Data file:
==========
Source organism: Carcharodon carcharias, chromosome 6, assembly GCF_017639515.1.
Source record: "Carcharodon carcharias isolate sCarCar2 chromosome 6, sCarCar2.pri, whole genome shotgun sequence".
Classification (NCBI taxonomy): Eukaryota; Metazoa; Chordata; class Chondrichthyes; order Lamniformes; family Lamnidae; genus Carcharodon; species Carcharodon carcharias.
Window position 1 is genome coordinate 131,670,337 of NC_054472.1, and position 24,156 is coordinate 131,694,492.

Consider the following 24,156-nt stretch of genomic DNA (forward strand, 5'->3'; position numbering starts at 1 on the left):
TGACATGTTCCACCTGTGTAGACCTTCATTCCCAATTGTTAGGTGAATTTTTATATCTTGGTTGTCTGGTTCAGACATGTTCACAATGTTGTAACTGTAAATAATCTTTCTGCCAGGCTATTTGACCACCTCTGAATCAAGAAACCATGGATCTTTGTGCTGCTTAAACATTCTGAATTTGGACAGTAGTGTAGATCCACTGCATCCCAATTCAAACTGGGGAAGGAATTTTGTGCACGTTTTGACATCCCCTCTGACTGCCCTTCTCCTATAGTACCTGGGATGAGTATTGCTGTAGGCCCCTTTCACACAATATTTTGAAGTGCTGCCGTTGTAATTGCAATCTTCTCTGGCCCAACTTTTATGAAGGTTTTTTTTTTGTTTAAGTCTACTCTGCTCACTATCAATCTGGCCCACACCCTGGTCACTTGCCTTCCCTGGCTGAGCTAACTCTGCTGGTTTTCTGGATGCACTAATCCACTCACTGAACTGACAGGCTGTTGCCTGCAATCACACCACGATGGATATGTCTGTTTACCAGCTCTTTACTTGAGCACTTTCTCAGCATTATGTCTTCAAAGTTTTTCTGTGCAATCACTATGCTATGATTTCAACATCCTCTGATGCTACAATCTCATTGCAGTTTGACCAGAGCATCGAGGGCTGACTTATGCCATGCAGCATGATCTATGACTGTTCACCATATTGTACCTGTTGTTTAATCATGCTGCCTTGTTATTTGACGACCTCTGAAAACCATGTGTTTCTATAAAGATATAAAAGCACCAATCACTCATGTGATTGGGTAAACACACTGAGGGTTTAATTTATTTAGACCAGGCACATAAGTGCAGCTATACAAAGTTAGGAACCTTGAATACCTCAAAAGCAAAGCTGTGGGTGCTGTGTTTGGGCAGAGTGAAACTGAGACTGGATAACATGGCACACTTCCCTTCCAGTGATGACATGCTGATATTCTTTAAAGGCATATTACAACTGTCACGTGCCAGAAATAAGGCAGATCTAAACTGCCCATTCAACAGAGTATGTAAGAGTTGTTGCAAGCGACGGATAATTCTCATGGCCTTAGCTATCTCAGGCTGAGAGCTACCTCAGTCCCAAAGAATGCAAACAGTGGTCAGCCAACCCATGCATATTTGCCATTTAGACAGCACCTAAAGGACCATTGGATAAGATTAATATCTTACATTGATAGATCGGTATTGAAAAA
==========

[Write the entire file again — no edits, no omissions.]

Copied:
Source organism: Carcharodon carcharias, chromosome 6, assembly GCF_017639515.1.
Source record: "Carcharodon carcharias isolate sCarCar2 chromosome 6, sCarCar2.pri, whole genome shotgun sequence".
Classification (NCBI taxonomy): Eukaryota; Metazoa; Chordata; class Chondrichthyes; order Lamniformes; family Lamnidae; genus Carcharodon; species Carcharodon carcharias.
Window position 1 is genome coordinate 131,670,337 of NC_054472.1, and position 24,156 is coordinate 131,694,492.

Consider the following 24,156-nt stretch of genomic DNA (forward strand, 5'->3'; position numbering starts at 1 on the left):
TGACATGTTCCACCTGTGTAGACCTTCATTCCCAATTGTTAGGTGAATTTTTATATCTTGGTTGTCTGGTTCAGACATGTTCACAATGTTGTAACTGTAAATAATCTTTCTGCCAGGCTATTTGACCACCTCTGAATCAAGAAACCATGGATCTTTGTGCTGCTTAAACATTCTGAATTTGGACAGTAGTGTAGATCCACTGCATCCCAATTCAAACTGGGGAAGGAATTTTGTGCACGTTTTGACATCCCCTCTGACTGCCCTTCTCCTATAGTACCTGGGATGAGTATTGCTGTAGGCCCCTTTCACACAATATTTTGAAGTGCTGCCGTTGTAATTGCAATCTTCTCTGGCCCAACTTTTATGAAGGTTTTTTTTTTGTTTAAGTCTACTCTGCTCACTATCAATCTGGCCCACACCCTGGTCACTTGCCTTCCCTGGCTGAGCTAACTCTGCTGGTTTTCTGGATGCACTAATCCACTCACTGAACTGACAGGCTGTTGCCTGCAATCACACCACGATGGATATGTCTGTTTACCAGCTCTTTACTTGAGCACTTTCTCAGCATTATGTCTTCAAAGTTTTTCTGTGCAATCACTATGCTATGATTTCAACATCCTCTGATGCTACAATCTCATTGCAGTTTGACCAGAGCATCGAGGGCTGACTTATGCCATGCAGCATGATCTATGACTGTTCACCATATTGTACCTGTTGTTTAATCATGCTGCCTTGTTATTTGACGACCTCTGAAAACCATGTGTTTCTATAAAGATATAAAAGCACCAATCACTCATGTGATTGGGTAAACACACTGAGGGTTTAATTTATTTAGACCAGGCACATAAGTGCAGCTATACAAAGTTAGGAACCTTGAATACCTCAAAAGCAAAGCTGTGGGTGCTGTGTTTGGGCAGAGTGAAACTGAGACTGGATAACATGGCACACTTCCCTTCCAGTGATGACATGCTGATATTCTTTAAAGGCATATTACAACTGTCACGTGCCAGAAATAAGGCAGATCTAAACTGCCCATTCAACAGAGTATGTAAGAGTTGTTGCAAGCGACGGATAATTCTCATGGCCTTAGCTATCTCAGGCTGAGAGCTACCTCAGTCCCAAAGAATGCAAACAGTGGTCAGCCAACCCATGCATATTTGCCATTTAGACAGCACCTAAAGGACCATTGGATAAGATTAATATCTTACATTGATAGATCGGTATTGAAAAA